Meet Essentially's Managing Director
1. Describe your career in 5 words.
Diverse. Empowering. Stimulating. Fun. Fulfilling.
2. We have seen many of our clients adapt their strategies over the years to embrace changes in the landscape and meet new challenges. What do you see as the next major opportunity for our clients in the sport & entertainment industry?
Data, e-gaming and experiences. Data has been key to success for a long time but the access and depth of insight now available means brands should be seeking an exceptional understanding of their target audiences / markets / competitors and should be pushing the boundaries of traditional ROI models. E-Gaming is here and everybody should see it as an opportunity not a threat to our industry, regardless of views on live sport vs gaming. Live experiences – we are living in a digital world yet 78% of millennials in a recent global survey valued a live experience as more meaningful than anything we can serve to them digitally, perhaps ironic given the opportunity we see in e-gaming but that just adds to the complexities of the younger audience. We should use the amazing technology available to augment live experiences and do things that have never been done before.
And finally honesty. We know that the younger audience are cynical and have lost trust in brands so we need to see that as an opportunity to do things differently. We must help brands to be honest about what they are trying to do and build trust between them and their target audience.
3. Do you have a favourite ever sponsorship campaign? One where the brand has delivered something you’ve seen and has stuck with you.
Emotive or humorous content always sticks in my mind and there are a lot of sponsorships that have delivered in this space over the years - P&G Thank you Mom Olympics 2012 still makes me cry, but I’m a Mum so it hits the right buttons. For me a successful campaign has to be something that uses the sponsorship through as many channels and platforms as is possible, telling a story and reinforcing the brand message over and over. Sometimes this means the sponsorship is part of the ATL and sometimes it’s used to support it however it should always be linked strategically. I do think a lot of brands use their sponsorship assets to create content, and whilst it might be good viewing, it doesn’t tell a story that ladders back to the brand or the ATL so ends up feeling disjointed and often quite random. Robert Walters Recruitment of the Ultimate Lions Fan in 2017 was a clever campaign because it used its sponsorship in a very smart way and got incredible cut through for a recruitment brand in a busy time, then rode and milked every bit of that success across multiple platforms for much longer than anticipated through capturing the hearts of the NZ press.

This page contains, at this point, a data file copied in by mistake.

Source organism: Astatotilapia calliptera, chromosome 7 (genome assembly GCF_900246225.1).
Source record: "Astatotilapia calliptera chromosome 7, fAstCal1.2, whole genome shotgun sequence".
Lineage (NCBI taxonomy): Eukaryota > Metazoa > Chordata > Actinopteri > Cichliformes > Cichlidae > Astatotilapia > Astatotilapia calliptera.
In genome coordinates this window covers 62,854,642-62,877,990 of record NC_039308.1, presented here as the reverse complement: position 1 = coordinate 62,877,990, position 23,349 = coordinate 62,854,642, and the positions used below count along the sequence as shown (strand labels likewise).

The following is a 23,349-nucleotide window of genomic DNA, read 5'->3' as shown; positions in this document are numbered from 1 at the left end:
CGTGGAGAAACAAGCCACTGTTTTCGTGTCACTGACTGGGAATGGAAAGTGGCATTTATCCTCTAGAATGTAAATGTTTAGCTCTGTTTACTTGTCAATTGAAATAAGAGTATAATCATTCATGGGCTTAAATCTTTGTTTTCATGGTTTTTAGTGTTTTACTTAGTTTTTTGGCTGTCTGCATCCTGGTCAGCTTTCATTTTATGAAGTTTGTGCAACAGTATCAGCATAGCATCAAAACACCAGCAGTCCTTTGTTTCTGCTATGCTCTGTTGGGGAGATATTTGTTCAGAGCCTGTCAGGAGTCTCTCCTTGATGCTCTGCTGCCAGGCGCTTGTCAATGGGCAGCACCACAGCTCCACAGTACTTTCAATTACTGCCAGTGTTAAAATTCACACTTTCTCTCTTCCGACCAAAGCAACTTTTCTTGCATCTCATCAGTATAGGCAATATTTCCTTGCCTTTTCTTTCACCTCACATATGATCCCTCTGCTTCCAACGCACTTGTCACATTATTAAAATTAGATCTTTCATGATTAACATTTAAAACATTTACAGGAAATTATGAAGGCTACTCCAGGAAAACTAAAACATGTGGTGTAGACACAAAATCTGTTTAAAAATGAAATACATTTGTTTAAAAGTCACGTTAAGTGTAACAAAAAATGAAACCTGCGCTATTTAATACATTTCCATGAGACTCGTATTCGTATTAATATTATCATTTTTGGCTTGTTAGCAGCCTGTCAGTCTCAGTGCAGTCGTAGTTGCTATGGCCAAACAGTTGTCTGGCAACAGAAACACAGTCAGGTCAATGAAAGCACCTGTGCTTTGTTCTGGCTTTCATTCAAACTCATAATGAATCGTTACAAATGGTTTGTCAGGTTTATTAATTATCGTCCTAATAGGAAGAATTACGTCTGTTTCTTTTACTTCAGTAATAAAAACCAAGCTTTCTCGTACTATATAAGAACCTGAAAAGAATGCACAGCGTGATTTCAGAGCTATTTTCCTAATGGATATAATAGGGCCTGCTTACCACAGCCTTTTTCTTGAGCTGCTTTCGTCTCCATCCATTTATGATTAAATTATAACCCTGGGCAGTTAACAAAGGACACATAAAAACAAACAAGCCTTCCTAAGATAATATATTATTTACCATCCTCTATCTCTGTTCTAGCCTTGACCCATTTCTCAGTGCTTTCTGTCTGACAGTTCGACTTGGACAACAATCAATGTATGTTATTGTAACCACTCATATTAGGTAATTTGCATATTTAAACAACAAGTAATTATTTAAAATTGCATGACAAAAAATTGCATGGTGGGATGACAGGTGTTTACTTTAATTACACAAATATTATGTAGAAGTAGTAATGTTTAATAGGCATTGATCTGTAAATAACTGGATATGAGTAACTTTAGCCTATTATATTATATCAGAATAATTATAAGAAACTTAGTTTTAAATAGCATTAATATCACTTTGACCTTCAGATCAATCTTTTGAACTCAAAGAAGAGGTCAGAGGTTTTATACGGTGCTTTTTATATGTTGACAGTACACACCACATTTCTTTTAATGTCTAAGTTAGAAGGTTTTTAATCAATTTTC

4. After an amazing summer of Women’s sport, popularity is clearly on the rise. As someone who has represented Scotland in four different sports, what do you think we can do as an industry to keep this momentum going?
Popularity is on the rise because there have been successes on the field as well as better support from some governing bodies for women. Having said that brands do have a role to play. It is challenging to activate successfully using women’s sport but it can deliver results. In addition, barriers to entry in investment terms are generally far lower than in men’s sport, so this is a space which has great potential and can deliver big results to a brand that is willing to invest and try new things. I think brands should be confident to develop significant content strategies around women, Misty Copeland, Under Armour #IWILL and Virgin Media Inspired campaigns are great examples.
Finally I agree with Rebecca Stewart’s (AD @Essentially) view that we should acknowledge the obvious differences in the men’s & women’s games so we can put them aside and enjoy both for what they are, direct comparisons are pointless.
5. With the reorganisation of CSM, the Essentially brand remained but is focused solely on client services. What is the advantage of keeping the Essentially brand but still part of the CSM Group?
Keeping the Essentially brand has allowed us to offer the marketplace an alternative to CSM when we need it. Essentially has been able to retain it’s agile, boutique feel to give us the flexibility some clients ask for and we are also leading the way across the group with regards to our work in the music and entertainment space, which is an area Essentially has been delivering in for over seven years now.
6. When not at work, where might we find you?
Enjoying time with my wonderful and crazy little people Honor (3) and Thomas (2), my husband and friends.